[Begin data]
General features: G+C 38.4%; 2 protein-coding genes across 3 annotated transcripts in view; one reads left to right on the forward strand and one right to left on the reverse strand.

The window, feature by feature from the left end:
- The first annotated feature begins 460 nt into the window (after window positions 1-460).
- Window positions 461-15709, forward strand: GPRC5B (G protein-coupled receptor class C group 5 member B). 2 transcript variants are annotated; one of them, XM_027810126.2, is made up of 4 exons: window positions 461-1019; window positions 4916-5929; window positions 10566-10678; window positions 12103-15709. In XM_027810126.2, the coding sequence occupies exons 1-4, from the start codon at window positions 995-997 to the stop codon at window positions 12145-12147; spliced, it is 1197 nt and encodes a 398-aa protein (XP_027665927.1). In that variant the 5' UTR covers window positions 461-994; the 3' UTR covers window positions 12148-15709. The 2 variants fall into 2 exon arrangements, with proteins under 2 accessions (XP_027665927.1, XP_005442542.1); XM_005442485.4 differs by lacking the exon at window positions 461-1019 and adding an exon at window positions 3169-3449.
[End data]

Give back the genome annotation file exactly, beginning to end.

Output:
General features: G+C 38.4%; 2 protein-coding genes across 3 annotated transcripts in view; one reads left to right on the forward strand and one right to left on the reverse strand.

The window, feature by feature from the left end:
- The first annotated feature begins 460 nt into the window (after window positions 1-460).
- Window positions 461-15709, forward strand: GPRC5B (G protein-coupled receptor class C group 5 member B). 2 transcript variants are annotated; one of them, XM_027810126.2, is made up of 4 exons: window positions 461-1019; window positions 4916-5929; window positions 10566-10678; window positions 12103-15709. In XM_027810126.2, the coding sequence occupies exons 1-4, from the start codon at window positions 995-997 to the stop codon at window positions 12145-12147; spliced, it is 1197 nt and encodes a 398-aa protein (XP_027665927.1). In that variant the 5' UTR covers window positions 461-994; the 3' UTR covers window positions 12148-15709. The 2 variants fall into 2 exon arrangements, with proteins under 2 accessions (XP_027665927.1, XP_005442542.1); XM_005442485.4 differs by lacking the exon at window positions 461-1019 and adding an exon at window positions 3169-3449.